DCSIMG

Forgotten Scot who helped to shape Sporting Lisbon's history

SPORTING Lisbon are known as a Portuguese institution - their official name is Sporting Clube de Portugal, and they have won honours in a host of sports besides football.

But one of the most important roles in their early history was, in fact, played by a Scot, Charlie Bell from Dumfries, who had two separate spells as their manager, from 1919 to 1922 and again from 1928 to 1930.

Born in 1894, Bell was a striker who never quite made the big time, having his career disrupted by the outbreak of the First World War. As a manager, however, he made a far more substantial impact, and might have gone on to greater things but for his tragically early death in 1939.

Bell's first club, Dumfries Wanderers, had been one of the most prominent clubs in the south-west of Scotland a few years before his birth, having reached the fourth round of the Scottish Cup in the 1890-91 season. His next club, Douglas Wanderers, had occasionally featured, with less success, in the same competition.

After making the short hop across the Border to play for Carlisle City, Bell then made a significant step up in 1913 when he signed for Woolwich Arsenal. Unfortunately, he would spend just a year with the London club, scoring twice in his only competitive appearance.

Bell's contribution to the team may have been a minimal one, but his stay coincided with a critical stage in the evolution of the club. Having had a new stadium built for them at Highbury by majority shareholder Sir Henry Norris, they abandoned their old home in the close season of 1913, and dropped the 'Woolwich' from their name in April of the following year.

Moving on to Chesterfield as war broke out, Bell enjoyed the best spell of his playing days with the Derbyshire club, who had spent the previous five years out of the Football League after failing to be re-elected. He scored seven goals in 11 games for the Spireites, then moved on to Barrow, and on again to Queens Park Rangers,

The end of Bell's playing days has been obscured by the fog of war, although it is known that he served in the Army, a commitment which restricted his chances of establishing himself at any one club. That inability to settle may well have been what inspired him, while still in his mid-20s, to turn to management.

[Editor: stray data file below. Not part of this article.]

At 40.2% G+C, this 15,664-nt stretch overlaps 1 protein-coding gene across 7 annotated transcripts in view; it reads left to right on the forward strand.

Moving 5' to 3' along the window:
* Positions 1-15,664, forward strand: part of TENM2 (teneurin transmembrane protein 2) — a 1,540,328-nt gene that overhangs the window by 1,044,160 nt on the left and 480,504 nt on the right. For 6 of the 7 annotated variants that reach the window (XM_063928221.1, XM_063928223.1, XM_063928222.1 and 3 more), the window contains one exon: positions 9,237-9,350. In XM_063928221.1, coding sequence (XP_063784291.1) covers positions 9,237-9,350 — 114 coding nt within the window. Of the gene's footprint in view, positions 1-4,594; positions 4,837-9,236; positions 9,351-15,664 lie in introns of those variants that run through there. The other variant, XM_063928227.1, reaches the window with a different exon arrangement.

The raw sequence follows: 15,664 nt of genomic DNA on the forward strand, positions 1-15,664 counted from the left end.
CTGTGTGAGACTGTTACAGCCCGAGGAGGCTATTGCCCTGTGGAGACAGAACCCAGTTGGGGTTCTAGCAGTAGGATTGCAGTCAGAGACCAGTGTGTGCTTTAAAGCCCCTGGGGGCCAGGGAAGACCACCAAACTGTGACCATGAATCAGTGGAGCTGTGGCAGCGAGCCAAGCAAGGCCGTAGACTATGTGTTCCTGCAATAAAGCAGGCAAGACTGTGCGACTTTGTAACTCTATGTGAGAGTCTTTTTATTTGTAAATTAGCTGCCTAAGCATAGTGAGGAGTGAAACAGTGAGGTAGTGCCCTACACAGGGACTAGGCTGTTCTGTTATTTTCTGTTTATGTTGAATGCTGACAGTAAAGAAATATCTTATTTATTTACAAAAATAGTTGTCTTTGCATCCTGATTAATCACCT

He chose a new country in which to begin his new career - and a relatively new club, too. In 1919, when Bell arrived in Lisbon, Sporting had been on the go for a little over a decade, having been officially founded in 1906.

The dominant figure at the time, at least as far as the football section was concerned, was Francisco Stromp. Two years older than the Scot, Stromp made his debut for Sporting at 16, and captained the club for ten years.Reflecting the fact that Sporting were far more than just a football club, Stromp was also Portuguese discus champion, while his brother Antonio had taken part in the sprints at the 1912 Olympic Games.

In those days the captain took key decisions regarding training and team selection as well as those on the pitch, and Stromp is now recognised as having been in effect the club's first manager. The arrival of Bell, however, allowed Stromp to concentrate on his playing duties, and the club benefited with the arrival of their first Lisbon Championship in the Scot's third season at the helm. Bell returned to the United Kingdom shortly after that success, taking over at the now-defunct Wigan Borough in 1923. But his good work with Sporting did not go to waste, as his successor, Augusto Sabbo, led the club to their first Portuguese Championship.

After a couple of years in Lancashire, Bell moved abroad again, this time to Padua in Italy. He was soon tempted back to Lisbon, but found less success in his second period in charge: while the managers immediately before and after him lifted city championships, he was unable to add to the one he had won in 1922.

He moved on in 1930, and spent two years out of football before becoming manager of Olympique Marseille. They were runners-up in the French championship in his sole season in charge, after which he returned to Britain for good.

He joined Mansfield Town, again just for a season, before heading south to Bournemouth in 1936. He spent three seasons on the Sussex coast, and died there just three months before the outbreak of the Second World War.

Had he lived he might easily have worked on into the 1960s and the era of the great Scottish managers such as Bill Shankly and Matt Busby.

Even in the short time he had, Charlie Bell made his mark as a manager in four different countries and, above all, with the club who will visit Ibrox tomorrow night.

 
 
 

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